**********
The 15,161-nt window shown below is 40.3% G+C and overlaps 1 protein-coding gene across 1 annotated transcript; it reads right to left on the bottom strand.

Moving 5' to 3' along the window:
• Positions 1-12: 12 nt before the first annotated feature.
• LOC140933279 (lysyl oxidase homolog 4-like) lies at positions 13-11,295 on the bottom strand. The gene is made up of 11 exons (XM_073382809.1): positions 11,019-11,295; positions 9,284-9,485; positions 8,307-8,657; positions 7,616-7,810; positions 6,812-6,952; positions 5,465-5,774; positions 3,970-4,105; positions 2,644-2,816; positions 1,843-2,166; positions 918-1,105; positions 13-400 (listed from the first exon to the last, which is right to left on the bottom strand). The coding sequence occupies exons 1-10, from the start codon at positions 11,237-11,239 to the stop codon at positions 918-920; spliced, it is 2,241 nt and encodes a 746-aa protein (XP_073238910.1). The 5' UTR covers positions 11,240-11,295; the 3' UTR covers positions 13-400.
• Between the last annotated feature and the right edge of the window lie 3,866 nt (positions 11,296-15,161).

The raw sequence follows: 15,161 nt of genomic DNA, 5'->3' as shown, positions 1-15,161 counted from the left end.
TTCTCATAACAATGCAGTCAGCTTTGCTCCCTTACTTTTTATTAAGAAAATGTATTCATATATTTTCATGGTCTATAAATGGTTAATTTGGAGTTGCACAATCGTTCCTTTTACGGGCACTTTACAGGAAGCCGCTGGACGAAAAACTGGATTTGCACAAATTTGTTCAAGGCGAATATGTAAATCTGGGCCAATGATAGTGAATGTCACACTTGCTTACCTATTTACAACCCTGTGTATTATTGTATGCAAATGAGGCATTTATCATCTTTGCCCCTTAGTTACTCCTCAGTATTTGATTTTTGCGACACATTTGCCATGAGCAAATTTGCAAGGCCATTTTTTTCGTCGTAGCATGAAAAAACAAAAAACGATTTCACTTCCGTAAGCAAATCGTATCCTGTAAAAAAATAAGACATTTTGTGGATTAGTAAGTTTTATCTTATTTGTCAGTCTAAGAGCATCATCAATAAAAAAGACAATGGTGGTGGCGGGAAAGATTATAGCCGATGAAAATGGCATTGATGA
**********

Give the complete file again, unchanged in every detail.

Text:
The 15,161-nt window shown below is 40.3% G+C and overlaps 1 protein-coding gene across 1 annotated transcript; it reads right to left on the bottom strand.

Moving 5' to 3' along the window:
• Positions 1-12: 12 nt before the first annotated feature.
• LOC140933279 (lysyl oxidase homolog 4-like) lies at positions 13-11,295 on the bottom strand. The gene is made up of 11 exons (XM_073382809.1): positions 11,019-11,295; positions 9,284-9,485; positions 8,307-8,657; positions 7,616-7,810; positions 6,812-6,952; positions 5,465-5,774; positions 3,970-4,105; positions 2,644-2,816; positions 1,843-2,166; positions 918-1,105; positions 13-400 (listed from the first exon to the last, which is right to left on the bottom strand). The coding sequence occupies exons 1-10, from the start codon at positions 11,237-11,239 to the stop codon at positions 918-920; spliced, it is 2,241 nt and encodes a 746-aa protein (XP_073238910.1). The 5' UTR covers positions 11,240-11,295; the 3' UTR covers positions 13-400.
• Between the last annotated feature and the right edge of the window lie 3,866 nt (positions 11,296-15,161).

The raw sequence follows: 15,161 nt of genomic DNA, 5'->3' as shown, positions 1-15,161 counted from the left end.
TTCTCATAACAATGCAGTCAGCTTTGCTCCCTTACTTTTTATTAAGAAAATGTATTCATATATTTTCATGGTCTATAAATGGTTAATTTGGAGTTGCACAATCGTTCCTTTTACGGGCACTTTACAGGAAGCCGCTGGACGAAAAACTGGATTTGCACAAATTTGTTCAAGGCGAATATGTAAATCTGGGCCAATGATAGTGAATGTCACACTTGCTTACCTATTTACAACCCTGTGTATTATTGTATGCAAATGAGGCATTTATCATCTTTGCCCCTTAGTTACTCCTCAGTATTTGATTTTTGCGACACATTTGCCATGAGCAAATTTGCAAGGCCATTTTTTTCGTCGTAGCATGAAAAAACAAAAAACGATTTCACTTCCGTAAGCAAATCGTATCCTGTAAAAAAATAAGACATTTTGTGGATTAGTAAGTTTTATCTTATTTGTCAGTCTAAGAGCATCATCAATAAAAAAGACAATGGTGGTGGCGGGAAAGATTATAGCCGATGAAAATGGCATTGATGA